Roger’s Rules

A Modest Proposal to the French

There they go again: blocking traffic, disrupting fuel supplies, marching in protest against . . .  against what? Why, against the draconian proposal by the French government that the retirement age be raised from sixty to sixty-two.

Yes, that’s right folks: the mean French government is actually asking French citizens to work for a living. Can you believe it?  The next thing you know, they’ll be wanting to overturn the law prohibiting people in France from working more than 35 hours a week. In la belle France, it is (with some exceptions) against the law to work more than 35 hours a week. Nice non-work, if you can get it!

But back to the current protests by students, so-called “workers” (who obviously do very little work), and assorted canaille. President Sarkozy is pulling his hair out over their childish tantrums, and I can’t blame him. I mean, it’s not even springtime, the traditional season of French strikes, protests, etc., and here the children are restless, disrupting air traffic, destroying private property, and generally making a nuisance of themselves.

I have a proposition for you, Monsieur le Président.  When the United States instituted its social security program back in the 1930s, normal retirement age was 65 and average male life expectancy for whites was somewhere around 68.  So the gap between retirement and one’s final reward was, on average, only a few years.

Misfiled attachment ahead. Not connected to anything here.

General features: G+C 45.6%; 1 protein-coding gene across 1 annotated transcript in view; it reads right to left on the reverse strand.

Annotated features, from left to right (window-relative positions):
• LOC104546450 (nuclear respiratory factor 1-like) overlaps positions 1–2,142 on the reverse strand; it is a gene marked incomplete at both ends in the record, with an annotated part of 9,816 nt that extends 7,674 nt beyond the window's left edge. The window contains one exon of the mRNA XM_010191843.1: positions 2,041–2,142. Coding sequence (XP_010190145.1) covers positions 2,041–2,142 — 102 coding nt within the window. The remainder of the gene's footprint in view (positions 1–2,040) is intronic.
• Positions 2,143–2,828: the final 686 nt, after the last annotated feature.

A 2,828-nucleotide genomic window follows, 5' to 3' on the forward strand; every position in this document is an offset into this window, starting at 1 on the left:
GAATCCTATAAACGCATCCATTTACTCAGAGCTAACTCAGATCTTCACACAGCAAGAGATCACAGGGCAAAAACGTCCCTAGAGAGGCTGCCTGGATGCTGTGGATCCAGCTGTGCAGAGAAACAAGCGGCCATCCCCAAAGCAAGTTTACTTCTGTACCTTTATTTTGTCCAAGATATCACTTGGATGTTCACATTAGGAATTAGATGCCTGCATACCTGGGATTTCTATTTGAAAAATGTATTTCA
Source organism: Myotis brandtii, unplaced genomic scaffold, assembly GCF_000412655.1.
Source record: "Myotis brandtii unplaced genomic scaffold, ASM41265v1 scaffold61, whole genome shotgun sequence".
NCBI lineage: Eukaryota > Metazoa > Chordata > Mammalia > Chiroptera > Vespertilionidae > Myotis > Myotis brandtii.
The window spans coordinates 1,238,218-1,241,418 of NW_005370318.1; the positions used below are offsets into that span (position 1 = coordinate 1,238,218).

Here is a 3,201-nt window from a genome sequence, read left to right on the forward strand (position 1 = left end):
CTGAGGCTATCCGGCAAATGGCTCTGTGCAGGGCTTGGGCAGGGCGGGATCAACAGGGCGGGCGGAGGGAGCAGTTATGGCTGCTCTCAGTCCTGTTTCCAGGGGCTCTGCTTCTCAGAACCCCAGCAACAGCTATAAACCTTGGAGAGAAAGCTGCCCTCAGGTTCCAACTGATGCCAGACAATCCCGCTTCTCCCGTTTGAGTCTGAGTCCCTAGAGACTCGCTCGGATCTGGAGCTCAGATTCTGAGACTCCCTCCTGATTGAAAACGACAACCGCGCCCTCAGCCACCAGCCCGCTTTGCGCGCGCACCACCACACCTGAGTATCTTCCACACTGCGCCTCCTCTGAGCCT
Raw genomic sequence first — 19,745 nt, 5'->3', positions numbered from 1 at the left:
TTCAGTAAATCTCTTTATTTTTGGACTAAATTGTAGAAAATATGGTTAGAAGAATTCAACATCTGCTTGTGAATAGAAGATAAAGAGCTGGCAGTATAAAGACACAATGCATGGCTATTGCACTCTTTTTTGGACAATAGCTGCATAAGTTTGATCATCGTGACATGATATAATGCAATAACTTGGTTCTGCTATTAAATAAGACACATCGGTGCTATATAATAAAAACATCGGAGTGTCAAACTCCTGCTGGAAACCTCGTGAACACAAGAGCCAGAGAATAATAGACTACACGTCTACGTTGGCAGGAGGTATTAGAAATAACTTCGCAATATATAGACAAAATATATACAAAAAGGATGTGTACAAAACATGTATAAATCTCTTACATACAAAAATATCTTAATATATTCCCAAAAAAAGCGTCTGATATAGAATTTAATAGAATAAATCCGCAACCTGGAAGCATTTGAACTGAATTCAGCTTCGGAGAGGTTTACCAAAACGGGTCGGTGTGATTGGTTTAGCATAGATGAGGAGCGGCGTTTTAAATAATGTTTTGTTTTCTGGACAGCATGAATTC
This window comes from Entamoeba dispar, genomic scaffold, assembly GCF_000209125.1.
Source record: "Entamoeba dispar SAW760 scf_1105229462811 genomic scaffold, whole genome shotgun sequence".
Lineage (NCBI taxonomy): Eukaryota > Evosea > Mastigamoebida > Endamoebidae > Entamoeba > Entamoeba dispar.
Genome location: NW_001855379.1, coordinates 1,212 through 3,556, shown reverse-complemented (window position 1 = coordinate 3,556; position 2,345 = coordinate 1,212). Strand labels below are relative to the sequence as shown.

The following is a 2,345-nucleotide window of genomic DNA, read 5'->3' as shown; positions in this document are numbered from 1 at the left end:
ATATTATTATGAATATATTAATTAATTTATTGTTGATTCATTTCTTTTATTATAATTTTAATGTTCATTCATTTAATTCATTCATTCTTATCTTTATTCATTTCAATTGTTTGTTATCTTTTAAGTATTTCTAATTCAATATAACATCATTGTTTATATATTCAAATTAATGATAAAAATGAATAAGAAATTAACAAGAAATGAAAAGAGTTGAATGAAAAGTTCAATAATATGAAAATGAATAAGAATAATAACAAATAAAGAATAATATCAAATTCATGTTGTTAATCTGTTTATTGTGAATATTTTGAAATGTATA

Now,  life expectancy in the U.S. has been creeping up. As of 2008, it was close to 79.  Retirement age has also been creeping up, only more slowly, doubtless too slowly. Your problem, Mr. President, is that the French retirement age has been creeping down, not up, while your life expectancy has been marching forward.  According to the world bank it is now over 81:

Here’s what you should do: offer the children a choice. They want to retire at 60? Fine. Then they agree to a life expectancy of — let’s be generous — 65. If they go to 62, as you propose, let ’em go on till 70. And so on.

It is a modest proposal, but I think you will see its advantages. The children protesting get to retire in their prime, and you get to take hundreds of thousand of superannuated complainers definitively off the rolls at a respectably early age.  What could be fairer?

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